So many of the movie's little details resonated with me in an almost spooky way. In an early scene, the girls are at a frat party, where the '90s song "Another Night" by The Real McCoy is playing. "Ooh, a golden oldie! I love these!" cries Violet. Now, I have a very powerful Proustian-terpsichorean reaction to "Another Night," because when I was in fifth grade, some friends and I made up a dance routine to that song for a gym class assignment. This is the closest I have ever come to trying to start a dance craze. (This was the year that the Macarena came out and I feel like the gym teacher's assignment, as well as my dance moves, were vaguely Macarena-inspired.) And, later in the movie, Violet reveals that her greatest ambition is to start a dance craze. Odd, right? Out of all of the '90s golden oldies that Stillman could have chosen, why did he pick "Another Night"?

And it went on from there: a joke (I won't spoil it) that will make me and my parents laugh for an entirely different reason than it will make everyone else laugh; a revelation that one of the principal characters is from Portland, Oregon (my home town)... Of course, because I enjoy Stillman's sensibility, I'd expected that I would enjoy Damsels in Distress. But I had not expected to feel like Whit Stillman had been reading my mind!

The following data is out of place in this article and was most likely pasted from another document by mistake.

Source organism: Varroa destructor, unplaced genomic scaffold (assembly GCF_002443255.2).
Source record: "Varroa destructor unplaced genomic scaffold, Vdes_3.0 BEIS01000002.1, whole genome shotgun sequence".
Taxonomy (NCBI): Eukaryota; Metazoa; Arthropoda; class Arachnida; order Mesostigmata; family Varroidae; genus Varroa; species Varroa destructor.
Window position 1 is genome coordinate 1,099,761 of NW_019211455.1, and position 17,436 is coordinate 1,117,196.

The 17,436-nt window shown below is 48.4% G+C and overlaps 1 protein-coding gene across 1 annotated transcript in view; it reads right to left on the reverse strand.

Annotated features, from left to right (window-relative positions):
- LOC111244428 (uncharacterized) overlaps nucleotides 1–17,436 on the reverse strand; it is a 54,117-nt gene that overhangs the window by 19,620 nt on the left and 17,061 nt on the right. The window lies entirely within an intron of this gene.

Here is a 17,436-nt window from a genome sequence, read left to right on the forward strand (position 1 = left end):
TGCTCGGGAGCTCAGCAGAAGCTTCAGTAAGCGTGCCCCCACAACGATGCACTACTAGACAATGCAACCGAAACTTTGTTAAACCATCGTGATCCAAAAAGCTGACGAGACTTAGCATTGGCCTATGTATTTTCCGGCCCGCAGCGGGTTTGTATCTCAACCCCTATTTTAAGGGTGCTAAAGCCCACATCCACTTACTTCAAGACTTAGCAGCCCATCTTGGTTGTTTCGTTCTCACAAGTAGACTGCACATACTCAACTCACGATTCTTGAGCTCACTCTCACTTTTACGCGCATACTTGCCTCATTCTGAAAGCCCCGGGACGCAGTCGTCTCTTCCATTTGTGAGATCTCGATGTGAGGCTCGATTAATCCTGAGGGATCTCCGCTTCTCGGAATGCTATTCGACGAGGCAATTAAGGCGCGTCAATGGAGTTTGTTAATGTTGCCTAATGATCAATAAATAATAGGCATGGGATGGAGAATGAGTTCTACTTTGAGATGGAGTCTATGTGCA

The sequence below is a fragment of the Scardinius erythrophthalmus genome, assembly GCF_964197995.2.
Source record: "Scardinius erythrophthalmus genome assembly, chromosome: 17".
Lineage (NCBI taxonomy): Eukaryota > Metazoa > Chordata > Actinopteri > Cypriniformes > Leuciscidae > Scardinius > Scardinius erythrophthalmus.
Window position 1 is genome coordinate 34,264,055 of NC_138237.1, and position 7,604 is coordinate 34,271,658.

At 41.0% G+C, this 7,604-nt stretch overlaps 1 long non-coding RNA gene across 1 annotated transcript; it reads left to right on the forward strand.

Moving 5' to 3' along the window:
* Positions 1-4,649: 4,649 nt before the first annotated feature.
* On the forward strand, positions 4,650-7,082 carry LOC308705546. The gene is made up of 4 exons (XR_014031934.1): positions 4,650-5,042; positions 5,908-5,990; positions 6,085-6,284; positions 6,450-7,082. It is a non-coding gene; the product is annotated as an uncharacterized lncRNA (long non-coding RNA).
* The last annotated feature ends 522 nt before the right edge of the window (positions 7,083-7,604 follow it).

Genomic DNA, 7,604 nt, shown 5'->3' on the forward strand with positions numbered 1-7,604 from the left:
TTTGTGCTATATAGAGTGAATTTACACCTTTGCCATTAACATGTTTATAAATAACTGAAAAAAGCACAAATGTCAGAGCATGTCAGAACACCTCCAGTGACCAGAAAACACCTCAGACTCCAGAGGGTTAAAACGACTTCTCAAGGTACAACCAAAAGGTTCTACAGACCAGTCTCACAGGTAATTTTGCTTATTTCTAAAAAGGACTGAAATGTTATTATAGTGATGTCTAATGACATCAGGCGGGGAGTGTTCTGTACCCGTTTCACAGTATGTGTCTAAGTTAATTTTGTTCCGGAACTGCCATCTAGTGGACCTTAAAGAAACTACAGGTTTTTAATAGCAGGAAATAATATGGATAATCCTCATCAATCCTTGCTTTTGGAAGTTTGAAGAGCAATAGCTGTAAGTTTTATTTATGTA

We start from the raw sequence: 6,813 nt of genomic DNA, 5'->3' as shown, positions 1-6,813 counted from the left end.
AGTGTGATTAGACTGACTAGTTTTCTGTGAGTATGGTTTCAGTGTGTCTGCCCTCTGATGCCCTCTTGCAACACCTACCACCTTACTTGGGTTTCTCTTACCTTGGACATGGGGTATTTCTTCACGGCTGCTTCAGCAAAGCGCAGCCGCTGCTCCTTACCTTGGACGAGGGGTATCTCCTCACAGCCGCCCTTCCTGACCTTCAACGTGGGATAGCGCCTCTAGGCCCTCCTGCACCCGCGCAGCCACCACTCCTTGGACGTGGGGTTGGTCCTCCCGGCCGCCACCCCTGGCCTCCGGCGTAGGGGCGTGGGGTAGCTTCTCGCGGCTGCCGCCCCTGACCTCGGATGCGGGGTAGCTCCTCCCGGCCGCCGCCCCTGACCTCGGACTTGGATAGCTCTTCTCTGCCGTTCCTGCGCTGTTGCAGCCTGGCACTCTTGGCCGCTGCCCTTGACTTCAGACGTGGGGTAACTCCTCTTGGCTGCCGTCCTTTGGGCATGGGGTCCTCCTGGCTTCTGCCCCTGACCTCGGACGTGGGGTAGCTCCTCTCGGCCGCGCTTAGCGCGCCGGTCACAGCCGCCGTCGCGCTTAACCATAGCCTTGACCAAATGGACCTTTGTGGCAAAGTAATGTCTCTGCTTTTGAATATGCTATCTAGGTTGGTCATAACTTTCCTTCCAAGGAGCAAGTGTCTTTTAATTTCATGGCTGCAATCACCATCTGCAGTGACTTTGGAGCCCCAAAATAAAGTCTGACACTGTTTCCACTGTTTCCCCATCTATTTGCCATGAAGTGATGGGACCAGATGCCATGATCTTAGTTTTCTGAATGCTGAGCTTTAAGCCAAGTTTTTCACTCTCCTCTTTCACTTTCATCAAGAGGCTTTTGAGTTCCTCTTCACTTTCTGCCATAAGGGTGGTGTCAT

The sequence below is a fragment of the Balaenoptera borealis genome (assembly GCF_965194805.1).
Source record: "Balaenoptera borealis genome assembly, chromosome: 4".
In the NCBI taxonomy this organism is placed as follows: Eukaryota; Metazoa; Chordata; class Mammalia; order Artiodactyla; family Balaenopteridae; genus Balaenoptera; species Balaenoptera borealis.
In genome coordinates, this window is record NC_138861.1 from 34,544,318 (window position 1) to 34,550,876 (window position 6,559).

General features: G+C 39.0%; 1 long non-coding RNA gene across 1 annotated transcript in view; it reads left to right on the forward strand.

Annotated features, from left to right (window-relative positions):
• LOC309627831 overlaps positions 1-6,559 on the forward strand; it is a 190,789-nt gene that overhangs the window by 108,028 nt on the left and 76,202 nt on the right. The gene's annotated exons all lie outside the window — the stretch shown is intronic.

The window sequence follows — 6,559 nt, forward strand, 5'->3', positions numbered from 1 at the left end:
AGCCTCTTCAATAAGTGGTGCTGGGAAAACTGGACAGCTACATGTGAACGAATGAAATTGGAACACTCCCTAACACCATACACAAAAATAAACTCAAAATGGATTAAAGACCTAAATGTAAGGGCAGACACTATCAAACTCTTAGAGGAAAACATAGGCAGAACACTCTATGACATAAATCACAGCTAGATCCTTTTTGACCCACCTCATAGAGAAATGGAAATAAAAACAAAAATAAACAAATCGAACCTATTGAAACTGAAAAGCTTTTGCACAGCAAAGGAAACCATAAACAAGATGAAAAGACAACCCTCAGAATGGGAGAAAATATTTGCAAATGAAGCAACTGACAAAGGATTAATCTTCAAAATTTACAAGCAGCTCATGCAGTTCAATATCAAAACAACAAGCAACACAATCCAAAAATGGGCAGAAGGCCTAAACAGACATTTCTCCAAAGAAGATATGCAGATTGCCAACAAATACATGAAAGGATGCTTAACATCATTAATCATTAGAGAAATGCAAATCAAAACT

So, here's the conundrum. Damsels in Distress is an extremely strange movie: it's Stillman's broadest comedy, presenting lots of preposterous characters and situations with a straight face. Many reviews have remarked that it seems to be set in some kind of idiosyncratic fantasy world. It's utterly sui generis, and yet it felt like it had been made for me. It's not even that Damsels in Distress reflected my own college experience to any significant degree -- just that it's chock-full of the material signifiers and abstract themes that tend to preoccupy me.

And, furthermore, it's decidedly odd for me to feel this way about a movie made by a man my parents' age, and not, you know, by Lena Dunham.  On the other hand, I was quite pleased to be confirmed in my feeling (which I've had ever since watching Metropolitan) that I am a half-step away from being a Whit Stillman character myself.